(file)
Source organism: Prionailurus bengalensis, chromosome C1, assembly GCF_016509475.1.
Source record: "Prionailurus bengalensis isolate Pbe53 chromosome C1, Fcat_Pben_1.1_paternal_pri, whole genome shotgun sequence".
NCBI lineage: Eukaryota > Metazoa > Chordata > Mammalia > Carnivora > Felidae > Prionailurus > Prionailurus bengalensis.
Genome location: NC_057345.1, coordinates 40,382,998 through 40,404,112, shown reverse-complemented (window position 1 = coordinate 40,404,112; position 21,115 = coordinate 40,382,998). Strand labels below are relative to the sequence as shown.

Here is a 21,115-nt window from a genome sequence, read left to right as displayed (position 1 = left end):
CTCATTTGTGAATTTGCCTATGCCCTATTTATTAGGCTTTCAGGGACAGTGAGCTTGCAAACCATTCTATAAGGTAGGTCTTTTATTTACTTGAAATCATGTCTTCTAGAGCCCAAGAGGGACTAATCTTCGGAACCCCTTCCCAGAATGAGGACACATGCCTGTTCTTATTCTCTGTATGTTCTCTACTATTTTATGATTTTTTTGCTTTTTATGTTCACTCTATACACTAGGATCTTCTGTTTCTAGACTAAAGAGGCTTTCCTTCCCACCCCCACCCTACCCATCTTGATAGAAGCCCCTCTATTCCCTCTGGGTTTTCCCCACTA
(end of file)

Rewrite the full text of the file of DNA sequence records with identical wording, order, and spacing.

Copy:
Source organism: Prionailurus bengalensis, chromosome C1, assembly GCF_016509475.1.
Source record: "Prionailurus bengalensis isolate Pbe53 chromosome C1, Fcat_Pben_1.1_paternal_pri, whole genome shotgun sequence".
NCBI lineage: Eukaryota > Metazoa > Chordata > Mammalia > Carnivora > Felidae > Prionailurus > Prionailurus bengalensis.
Genome location: NC_057345.1, coordinates 40,382,998 through 40,404,112, shown reverse-complemented (window position 1 = coordinate 40,404,112; position 21,115 = coordinate 40,382,998). Strand labels below are relative to the sequence as shown.

Here is a 21,115-nt window from a genome sequence, read left to right as displayed (position 1 = left end):
CTCATTTGTGAATTTGCCTATGCCCTATTTATTAGGCTTTCAGGGACAGTGAGCTTGCAAACCATTCTATAAGGTAGGTCTTTTATTTACTTGAAATCATGTCTTCTAGAGCCCAAGAGGGACTAATCTTCGGAACCCCTTCCCAGAATGAGGACACATGCCTGTTCTTATTCTCTGTATGTTCTCTACTATTTTATGATTTTTTTGCTTTTTATGTTCACTCTATACACTAGGATCTTCTGTTTCTAGACTAAAGAGGCTTTCCTTCCCACCCCCACCCTACCCATCTTGATAGAAGCCCCTCTATTCCCTCTGGGTTTTCCCCACTA